Directed By: Paul Almond
Starring: Douglas Keay, Bruce Balden, Jacqueline Bassett
Trivia: Critic Roger Ebert once said this film, as well as the entire series it inspired, was on his list of the 10 Greates Films of All-Time
“The shop steward and the executive of the year 2000 are now seven years old”. These words are spoken by narrator Douglas Keay at the beginning of Paul Almond’s Seven Up, a 1964 documentary produced for British television that brought together 14 different children, all seven years of age, with varying social backgrounds. Seven Up proved such a fascinating experiment that Michael Apted, who worked as a researcher on the picture, turned the project into an entire series of films, re-visiting the same 14 kids every seven years to check on their progress and see where life has taken them. The Up documentaries, as they’ve come to be known, are a unique cinematic experience, and Seven Up is where it all started.
By way of interviews, as well as watching the children interact with one another (including a trip to London Zoo), we learn a little bit about each one of them. Some of the kids have a lower-class background, including Nicholas, whose family lives on the Yorkshire Dales. He attends a one-room school located about 4 miles from his home, walking the entire distance each and every day. It’s a sharp contrast to Andrew, Charles, and John, a trio of boys from the upper-class London district of Kensington. When we first hear from these three, they’re berating The Beatles, with John admitting he “loathes” the band’s haircuts. Tony is the most outgoing of the bunch, a rambunctious lad from London’s East End who already has a girlfriend named Michelle (she sits next to him in class, and the teacher continually corrects Tony for turning around in his seat). Of course, not all the participants are boys; Suzy, Jackie and Lynn all attend the same school and talk about boys, whereas Tony’s girlfriend, Michelle, tells a story of how she once beat him up for throwing soap at her in the washroom.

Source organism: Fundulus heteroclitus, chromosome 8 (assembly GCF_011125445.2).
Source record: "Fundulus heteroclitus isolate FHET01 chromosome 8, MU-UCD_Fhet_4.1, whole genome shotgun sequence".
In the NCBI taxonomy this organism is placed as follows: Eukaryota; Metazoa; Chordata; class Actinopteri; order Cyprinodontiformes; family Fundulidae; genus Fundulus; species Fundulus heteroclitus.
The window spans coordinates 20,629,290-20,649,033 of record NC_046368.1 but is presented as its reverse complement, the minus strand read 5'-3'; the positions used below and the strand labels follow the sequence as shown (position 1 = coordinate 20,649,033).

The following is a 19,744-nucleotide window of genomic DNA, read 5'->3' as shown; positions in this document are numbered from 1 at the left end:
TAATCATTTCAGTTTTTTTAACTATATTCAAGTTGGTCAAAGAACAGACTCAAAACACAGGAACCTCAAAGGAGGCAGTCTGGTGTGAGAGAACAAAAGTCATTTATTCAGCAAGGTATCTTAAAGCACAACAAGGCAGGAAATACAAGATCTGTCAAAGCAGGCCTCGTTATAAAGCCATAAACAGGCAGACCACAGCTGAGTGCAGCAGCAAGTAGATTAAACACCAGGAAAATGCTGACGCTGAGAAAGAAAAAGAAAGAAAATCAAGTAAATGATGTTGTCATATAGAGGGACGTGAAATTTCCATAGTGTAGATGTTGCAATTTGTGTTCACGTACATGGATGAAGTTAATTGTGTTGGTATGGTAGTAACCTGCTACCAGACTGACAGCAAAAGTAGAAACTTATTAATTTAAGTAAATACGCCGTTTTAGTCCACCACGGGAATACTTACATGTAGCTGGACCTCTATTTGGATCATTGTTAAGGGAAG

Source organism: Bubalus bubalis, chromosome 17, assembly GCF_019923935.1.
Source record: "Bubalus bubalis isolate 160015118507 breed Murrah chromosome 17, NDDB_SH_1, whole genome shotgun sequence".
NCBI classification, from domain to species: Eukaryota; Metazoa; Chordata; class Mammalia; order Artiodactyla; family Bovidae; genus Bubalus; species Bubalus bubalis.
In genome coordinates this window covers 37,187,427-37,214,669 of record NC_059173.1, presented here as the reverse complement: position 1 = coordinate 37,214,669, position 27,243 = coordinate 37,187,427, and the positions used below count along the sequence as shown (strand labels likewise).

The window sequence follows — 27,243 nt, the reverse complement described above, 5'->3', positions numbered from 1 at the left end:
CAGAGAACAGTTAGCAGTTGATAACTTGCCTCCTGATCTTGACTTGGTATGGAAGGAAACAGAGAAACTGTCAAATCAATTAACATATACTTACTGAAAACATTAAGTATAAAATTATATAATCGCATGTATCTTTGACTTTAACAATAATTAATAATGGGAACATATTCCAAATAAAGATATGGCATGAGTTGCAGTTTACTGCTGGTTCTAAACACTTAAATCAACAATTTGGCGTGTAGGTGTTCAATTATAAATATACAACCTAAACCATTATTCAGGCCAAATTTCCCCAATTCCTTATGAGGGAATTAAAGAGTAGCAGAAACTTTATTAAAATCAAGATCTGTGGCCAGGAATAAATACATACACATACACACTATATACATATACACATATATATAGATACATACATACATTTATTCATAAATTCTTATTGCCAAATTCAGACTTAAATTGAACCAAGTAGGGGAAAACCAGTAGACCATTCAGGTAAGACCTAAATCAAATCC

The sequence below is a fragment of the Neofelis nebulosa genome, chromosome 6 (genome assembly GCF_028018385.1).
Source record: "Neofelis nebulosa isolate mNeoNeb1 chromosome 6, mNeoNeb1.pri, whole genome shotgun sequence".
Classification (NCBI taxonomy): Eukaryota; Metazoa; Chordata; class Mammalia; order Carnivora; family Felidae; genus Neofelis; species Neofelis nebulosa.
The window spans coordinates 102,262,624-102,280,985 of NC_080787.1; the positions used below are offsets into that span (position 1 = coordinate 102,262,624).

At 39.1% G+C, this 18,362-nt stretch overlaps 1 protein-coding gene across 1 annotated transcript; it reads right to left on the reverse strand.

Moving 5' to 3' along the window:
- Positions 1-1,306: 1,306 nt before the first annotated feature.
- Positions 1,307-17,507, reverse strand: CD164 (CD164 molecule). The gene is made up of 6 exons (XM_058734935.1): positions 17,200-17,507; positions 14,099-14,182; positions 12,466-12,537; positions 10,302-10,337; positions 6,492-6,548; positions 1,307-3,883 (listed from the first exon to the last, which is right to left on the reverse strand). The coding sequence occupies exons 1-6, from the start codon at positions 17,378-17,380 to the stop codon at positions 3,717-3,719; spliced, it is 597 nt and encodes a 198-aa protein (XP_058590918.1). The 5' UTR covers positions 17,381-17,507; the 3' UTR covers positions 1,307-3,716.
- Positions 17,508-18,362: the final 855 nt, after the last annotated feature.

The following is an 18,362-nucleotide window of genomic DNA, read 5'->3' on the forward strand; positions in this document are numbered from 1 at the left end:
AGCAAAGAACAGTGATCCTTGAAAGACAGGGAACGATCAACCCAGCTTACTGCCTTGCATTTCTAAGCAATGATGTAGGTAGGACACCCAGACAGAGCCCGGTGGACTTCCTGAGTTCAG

In 2012, Apted released the 8th entry in the series, 56 Up, in which most of the youngsters from Seven Up, now middle-aged, return to fill us in on what’s been happening to them since the last film (in this case, 2005’s 49 Up). More than a collection of movies, the Up documentaries are a fascinating experiment, a recorded history of fourteen individuals, some of whose lives have taken a much different course than first anticipated. Always interesting and occasionally poignant, both Seven Up and the entire series are among the most important films ever made.